Court of Appeal refuses Attorney-General’s application to increase sentence of mentally disordered defendant convicted of murder
In R v Mark Richard Alexander  EWCA Crim 1517, the Court of Appeal (Popplewell LJ, Johnson J and HHJ Flewitt KC) declined to interfere with the minimum term of 15 years set by trial judge HHJ Munro KC following Mr Alexander’s conviction for murder. A defence of diminished responsibility had been rejected by the jury.
The Court of Appeal agreed with the judge’s assessment that this was a “complex and very difficult sentencing exercise”: the detailed evidence in the trial included several thousand pages of medical notes and numerous days of evidence from expert psychiatric and other professional witnesses. Although the case was complicated by elements of “malingering, fabrication and exaggeration”, as well as some “culpable refusal” to take medication, this had to be balanced against the evidence of “genuine psychosis and delusions”. The trial judge also accepted that Mr Alexander had been willing to go to hospital to receive treatment in the run-up to the killing, but that this did not happen because no bed was available.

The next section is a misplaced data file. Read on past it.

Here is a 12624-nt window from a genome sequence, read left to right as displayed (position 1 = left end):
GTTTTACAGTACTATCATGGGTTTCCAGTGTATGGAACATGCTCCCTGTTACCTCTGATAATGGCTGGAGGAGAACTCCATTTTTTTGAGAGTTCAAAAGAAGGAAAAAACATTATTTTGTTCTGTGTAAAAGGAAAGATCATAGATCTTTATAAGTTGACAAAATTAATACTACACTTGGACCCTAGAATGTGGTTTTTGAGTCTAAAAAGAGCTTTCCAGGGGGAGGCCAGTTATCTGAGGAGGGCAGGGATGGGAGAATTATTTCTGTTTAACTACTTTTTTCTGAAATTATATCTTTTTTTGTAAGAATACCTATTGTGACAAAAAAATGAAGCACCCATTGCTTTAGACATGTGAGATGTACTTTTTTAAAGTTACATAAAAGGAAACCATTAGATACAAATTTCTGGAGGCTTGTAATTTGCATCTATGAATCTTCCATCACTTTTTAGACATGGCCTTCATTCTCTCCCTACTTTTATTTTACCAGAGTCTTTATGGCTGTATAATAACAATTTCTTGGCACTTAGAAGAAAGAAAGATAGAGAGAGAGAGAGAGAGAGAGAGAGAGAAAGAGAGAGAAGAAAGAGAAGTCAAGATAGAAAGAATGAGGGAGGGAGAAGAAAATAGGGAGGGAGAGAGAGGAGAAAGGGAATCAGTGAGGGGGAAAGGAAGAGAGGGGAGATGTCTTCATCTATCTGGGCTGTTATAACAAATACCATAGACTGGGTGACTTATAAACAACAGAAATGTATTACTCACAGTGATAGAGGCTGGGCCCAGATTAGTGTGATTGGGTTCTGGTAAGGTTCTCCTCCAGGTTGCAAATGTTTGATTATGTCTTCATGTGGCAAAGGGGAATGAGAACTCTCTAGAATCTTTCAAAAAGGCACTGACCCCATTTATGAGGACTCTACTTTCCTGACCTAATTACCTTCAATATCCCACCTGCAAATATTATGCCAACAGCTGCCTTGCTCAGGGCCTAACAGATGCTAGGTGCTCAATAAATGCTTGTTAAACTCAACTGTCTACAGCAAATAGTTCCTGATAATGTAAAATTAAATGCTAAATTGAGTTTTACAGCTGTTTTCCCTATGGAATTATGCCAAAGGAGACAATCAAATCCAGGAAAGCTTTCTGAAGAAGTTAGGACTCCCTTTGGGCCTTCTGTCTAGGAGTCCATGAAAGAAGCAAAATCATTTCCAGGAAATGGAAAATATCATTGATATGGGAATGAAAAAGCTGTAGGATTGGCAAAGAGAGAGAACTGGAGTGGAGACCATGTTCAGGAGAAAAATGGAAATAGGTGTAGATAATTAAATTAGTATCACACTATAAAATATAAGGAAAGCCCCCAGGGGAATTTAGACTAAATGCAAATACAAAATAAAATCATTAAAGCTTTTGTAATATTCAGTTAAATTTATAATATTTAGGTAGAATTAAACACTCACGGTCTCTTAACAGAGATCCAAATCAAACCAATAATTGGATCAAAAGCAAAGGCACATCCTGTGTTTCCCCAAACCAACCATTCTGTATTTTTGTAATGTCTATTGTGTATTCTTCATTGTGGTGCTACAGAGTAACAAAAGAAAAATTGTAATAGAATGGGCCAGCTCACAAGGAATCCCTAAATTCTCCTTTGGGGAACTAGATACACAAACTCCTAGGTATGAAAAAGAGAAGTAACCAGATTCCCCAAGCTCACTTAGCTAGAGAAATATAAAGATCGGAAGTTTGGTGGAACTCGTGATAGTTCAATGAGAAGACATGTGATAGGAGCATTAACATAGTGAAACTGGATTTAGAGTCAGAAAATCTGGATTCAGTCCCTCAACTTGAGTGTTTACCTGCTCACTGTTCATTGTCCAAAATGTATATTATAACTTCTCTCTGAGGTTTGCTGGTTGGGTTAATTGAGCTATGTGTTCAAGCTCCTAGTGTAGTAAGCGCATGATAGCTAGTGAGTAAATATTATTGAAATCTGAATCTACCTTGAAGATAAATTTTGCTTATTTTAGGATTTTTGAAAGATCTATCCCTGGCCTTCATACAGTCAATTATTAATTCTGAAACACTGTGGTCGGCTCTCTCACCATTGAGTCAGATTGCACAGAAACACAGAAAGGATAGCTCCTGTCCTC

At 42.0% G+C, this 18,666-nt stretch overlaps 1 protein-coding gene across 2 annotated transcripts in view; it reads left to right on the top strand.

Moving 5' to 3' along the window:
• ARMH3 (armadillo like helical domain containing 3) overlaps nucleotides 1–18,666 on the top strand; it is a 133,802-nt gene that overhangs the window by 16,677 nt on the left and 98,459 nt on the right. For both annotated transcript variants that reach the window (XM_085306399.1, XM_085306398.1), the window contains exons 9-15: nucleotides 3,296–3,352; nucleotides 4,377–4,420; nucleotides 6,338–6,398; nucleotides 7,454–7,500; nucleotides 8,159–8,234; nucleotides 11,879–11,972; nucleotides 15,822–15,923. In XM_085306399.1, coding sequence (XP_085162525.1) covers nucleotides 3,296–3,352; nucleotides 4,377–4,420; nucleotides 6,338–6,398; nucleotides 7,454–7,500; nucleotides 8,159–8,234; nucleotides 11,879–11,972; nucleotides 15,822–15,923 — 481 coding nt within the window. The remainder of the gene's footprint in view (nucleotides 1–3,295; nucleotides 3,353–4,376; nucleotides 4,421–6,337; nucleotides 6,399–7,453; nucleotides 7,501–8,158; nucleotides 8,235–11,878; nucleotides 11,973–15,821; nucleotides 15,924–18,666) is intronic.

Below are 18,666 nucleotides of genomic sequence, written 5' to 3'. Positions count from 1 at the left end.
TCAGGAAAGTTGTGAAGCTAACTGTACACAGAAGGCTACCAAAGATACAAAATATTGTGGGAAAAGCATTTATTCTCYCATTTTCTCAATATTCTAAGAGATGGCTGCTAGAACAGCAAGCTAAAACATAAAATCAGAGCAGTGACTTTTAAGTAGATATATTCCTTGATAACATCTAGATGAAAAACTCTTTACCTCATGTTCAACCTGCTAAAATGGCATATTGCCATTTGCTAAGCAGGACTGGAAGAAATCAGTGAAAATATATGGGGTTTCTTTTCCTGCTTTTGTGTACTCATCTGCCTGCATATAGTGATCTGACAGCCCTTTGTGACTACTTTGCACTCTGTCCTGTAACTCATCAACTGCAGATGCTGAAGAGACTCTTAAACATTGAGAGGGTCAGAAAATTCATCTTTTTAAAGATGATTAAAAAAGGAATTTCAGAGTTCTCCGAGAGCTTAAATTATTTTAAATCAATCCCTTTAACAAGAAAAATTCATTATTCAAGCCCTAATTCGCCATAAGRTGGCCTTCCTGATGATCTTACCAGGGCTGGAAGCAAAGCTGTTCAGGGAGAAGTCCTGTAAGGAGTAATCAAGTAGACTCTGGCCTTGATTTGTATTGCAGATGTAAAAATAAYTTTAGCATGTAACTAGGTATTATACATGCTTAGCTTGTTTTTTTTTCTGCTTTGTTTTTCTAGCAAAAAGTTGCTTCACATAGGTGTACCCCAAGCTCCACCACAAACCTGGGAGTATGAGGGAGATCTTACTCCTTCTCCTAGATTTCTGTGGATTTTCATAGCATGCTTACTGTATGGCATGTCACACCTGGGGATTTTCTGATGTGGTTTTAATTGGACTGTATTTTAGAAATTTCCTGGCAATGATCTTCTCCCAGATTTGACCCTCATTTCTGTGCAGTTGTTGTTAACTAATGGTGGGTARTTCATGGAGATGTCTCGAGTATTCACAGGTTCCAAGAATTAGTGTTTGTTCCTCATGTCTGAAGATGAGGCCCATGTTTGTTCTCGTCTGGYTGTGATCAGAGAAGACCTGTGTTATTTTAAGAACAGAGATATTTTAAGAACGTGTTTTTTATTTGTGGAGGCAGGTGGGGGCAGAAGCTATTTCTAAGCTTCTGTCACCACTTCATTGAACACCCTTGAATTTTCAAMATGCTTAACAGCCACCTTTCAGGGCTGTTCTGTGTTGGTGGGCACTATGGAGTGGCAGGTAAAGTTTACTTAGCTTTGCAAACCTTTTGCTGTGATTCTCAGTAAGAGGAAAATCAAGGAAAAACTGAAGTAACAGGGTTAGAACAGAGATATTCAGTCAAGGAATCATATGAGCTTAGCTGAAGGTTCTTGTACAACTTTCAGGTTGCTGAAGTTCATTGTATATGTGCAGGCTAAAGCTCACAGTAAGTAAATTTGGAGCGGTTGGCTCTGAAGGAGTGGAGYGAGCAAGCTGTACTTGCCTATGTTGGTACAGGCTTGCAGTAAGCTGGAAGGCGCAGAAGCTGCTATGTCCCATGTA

The Court of Appeal rejected the Attorney General’s submission that the judge had given too much weight (i.e. a six year reduction) to the “important mitigating factor” of Mr Alexander’s complex presentation of mental disorder and disability. In so doing, the Court expressed its hope that the Attorney General would “keep in mind” the well-established principles that apply in the context of references to refer sentences on grounds of undue leniency, including that “sentencing is an art rather than a science; that the trial judge is particularly well-placed to assess the weight to be given to various competing considerations; and that leniency is not in itself a vice” (AG’s Ref. (No. 4 of 1989)  1 WLR 41 at p.45H).